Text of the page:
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Proving L&D’s relevance and worth is industry's top concern

Written by: Nyasha Hernandez
Published on: 28 Sep 2015

Finding ways to showcase and prove the effectiveness and worth of learning and development in organisations is the industry’s top priority

Respondents to the People Management L&D survey named demonstrating the profession’s relevance and worth to organisations as their top priority.



Going mobile

Other key areas identified by the 71 survey respondents included: a focus on going mobile, skill-specific learning, measurement of effectiveness and a greater effort towards aligning L&D and business objectives.

Budget cuts

Respondents also voiced their frustrations at increased budget cuts that are making it difficult for L&D departments to prove their worth, while at the same time making it more important than ever to demonstrate ROI. This is congruently making it more important to focus on reporting ROI to help solidify departmental worth.

“L&D has often focused on reporting the volume rather than the value of learning,” said Andy Lancaster, head of L&D at CIPD. “There is an increasing challenge for L&D professionals to be aligned to business objectives and sadly that’s not the norm.

"L&D departments must demonstrate the quality, not just the quantity, of learning. This means performance improvement must be at the heart of learning design,” said Lancaster. “And let’s not forget that some of the best innovation comes when resources are challenging!”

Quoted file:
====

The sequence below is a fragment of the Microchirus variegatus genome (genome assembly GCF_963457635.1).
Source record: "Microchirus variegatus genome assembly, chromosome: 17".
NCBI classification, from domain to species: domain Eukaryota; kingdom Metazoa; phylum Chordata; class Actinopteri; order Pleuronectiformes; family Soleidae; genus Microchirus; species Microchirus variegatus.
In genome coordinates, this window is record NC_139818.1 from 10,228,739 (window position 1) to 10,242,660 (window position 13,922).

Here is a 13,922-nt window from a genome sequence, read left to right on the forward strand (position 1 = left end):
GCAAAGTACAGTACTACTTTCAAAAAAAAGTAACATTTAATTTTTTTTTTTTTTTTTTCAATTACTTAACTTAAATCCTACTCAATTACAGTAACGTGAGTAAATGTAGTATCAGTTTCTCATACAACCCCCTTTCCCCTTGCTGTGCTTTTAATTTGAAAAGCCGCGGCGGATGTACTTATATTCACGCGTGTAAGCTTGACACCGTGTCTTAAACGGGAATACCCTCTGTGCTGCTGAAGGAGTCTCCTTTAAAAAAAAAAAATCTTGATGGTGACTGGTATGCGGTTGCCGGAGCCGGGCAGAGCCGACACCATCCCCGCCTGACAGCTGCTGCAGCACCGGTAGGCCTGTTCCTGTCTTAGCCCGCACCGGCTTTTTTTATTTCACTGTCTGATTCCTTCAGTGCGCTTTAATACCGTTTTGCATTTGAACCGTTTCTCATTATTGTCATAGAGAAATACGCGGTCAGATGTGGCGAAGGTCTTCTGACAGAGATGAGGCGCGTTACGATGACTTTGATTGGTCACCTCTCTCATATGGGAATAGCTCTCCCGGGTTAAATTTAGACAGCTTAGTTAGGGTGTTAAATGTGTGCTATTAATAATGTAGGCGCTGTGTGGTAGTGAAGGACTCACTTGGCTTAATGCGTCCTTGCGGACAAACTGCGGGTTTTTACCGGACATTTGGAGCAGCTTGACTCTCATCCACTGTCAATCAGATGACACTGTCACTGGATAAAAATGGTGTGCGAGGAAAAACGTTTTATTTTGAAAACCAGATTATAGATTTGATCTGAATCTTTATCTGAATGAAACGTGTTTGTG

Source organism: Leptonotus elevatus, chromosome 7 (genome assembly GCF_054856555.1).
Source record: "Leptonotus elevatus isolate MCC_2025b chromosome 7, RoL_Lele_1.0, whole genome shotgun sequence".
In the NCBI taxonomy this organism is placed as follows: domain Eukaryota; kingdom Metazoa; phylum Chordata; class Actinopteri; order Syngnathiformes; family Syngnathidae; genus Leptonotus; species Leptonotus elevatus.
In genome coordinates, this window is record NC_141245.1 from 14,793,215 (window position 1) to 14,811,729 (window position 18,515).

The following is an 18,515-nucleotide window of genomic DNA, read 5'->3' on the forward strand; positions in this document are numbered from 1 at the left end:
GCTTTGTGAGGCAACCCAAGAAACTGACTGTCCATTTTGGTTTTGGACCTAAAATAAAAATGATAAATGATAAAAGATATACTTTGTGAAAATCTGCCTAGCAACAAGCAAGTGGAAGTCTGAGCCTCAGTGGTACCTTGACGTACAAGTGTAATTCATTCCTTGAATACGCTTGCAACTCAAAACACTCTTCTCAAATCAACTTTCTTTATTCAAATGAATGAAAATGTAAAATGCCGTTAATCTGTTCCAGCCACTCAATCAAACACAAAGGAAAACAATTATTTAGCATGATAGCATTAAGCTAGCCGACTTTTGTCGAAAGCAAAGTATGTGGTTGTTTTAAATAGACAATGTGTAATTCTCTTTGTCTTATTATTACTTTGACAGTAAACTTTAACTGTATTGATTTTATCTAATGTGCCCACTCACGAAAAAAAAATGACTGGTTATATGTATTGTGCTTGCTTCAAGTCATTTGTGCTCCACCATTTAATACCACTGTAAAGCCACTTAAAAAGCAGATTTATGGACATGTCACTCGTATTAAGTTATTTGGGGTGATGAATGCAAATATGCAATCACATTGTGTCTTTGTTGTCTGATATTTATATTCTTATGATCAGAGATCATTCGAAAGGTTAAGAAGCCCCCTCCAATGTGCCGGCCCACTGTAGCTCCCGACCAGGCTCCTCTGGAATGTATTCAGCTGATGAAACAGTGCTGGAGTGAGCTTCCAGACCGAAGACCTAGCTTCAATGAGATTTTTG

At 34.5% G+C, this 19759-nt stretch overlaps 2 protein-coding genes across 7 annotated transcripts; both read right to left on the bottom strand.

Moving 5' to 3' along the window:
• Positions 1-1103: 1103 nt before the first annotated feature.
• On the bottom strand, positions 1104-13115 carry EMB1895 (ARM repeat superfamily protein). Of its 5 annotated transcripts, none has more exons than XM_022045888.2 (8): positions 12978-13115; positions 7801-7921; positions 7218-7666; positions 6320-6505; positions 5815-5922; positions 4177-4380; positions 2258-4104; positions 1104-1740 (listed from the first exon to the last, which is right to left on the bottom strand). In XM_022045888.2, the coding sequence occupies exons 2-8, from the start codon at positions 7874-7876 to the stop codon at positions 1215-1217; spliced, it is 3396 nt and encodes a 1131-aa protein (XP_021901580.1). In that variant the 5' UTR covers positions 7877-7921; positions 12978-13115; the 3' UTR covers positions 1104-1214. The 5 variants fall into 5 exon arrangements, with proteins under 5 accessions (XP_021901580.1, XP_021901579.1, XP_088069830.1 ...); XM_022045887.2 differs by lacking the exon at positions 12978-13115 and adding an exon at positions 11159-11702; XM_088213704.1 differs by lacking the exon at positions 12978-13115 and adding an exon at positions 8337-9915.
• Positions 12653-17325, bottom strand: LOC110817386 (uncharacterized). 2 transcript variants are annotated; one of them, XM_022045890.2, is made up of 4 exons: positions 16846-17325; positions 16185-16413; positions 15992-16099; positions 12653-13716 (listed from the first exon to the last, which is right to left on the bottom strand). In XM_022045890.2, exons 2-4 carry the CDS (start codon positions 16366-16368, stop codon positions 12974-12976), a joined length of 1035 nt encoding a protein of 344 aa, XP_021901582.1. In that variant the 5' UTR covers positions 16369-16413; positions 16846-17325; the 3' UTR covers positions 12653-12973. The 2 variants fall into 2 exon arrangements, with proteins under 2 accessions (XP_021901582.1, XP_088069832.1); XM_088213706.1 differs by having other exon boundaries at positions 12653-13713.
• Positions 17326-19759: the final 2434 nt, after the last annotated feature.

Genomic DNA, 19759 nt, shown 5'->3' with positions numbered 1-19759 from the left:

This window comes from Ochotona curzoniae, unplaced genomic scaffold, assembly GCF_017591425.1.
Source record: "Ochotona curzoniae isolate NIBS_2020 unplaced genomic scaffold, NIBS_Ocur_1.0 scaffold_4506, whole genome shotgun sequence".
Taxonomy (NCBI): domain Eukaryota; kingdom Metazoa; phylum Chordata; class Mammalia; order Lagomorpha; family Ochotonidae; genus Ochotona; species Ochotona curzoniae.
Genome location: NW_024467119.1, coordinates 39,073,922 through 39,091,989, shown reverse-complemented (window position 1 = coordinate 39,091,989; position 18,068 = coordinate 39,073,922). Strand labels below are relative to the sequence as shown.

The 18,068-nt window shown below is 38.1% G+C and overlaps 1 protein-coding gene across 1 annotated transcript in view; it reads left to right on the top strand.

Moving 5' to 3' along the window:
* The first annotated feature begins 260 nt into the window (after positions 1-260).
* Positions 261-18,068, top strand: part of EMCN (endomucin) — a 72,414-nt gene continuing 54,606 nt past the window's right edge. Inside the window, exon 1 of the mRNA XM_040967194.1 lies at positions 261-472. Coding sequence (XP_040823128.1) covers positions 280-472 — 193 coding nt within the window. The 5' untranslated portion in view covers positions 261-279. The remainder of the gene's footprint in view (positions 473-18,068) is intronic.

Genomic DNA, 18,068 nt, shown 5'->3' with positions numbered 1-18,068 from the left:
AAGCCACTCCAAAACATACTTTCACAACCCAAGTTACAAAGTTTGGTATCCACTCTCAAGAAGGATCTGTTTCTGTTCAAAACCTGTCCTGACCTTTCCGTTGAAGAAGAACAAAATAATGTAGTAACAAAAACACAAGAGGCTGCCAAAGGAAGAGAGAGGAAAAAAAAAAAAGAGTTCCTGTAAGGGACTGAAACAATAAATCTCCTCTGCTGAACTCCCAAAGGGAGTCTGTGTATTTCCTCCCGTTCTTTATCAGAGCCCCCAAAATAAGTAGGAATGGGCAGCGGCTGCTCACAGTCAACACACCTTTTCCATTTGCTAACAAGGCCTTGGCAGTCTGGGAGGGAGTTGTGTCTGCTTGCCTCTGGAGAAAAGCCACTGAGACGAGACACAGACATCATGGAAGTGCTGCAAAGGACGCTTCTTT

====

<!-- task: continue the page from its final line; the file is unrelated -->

Employee engagement

Although L&D had been gaining better support from larger organisations, survey respondents reported difficulties engaging learners in classrooms. Participants also said that keeping learners engaged in their own personal development was becoming more of a challenge, especially as e-learning and social learning gain popularity.

Finding new ways to teach and engage a multigenerational workforce was considered by respondents to be one of the industry’s growing challenges. Concerns surrounding the education of an ageing workforce, as well as a millennial workforce, were recurring themes – which respondents said could be countered with the increased use of blended learning formats.

"With four generations in the workplace and more flexible working, learners now wish to access content when and where they want, using technology that’s commonplace,” said Lancaster. “In this information age, we must shift from just creating courses to curating content, presented using face-to-face and mobile methods.

"It’s an exciting time in learning with opportunities for innovation but L&D practitioners must develop new design and delivery skills!”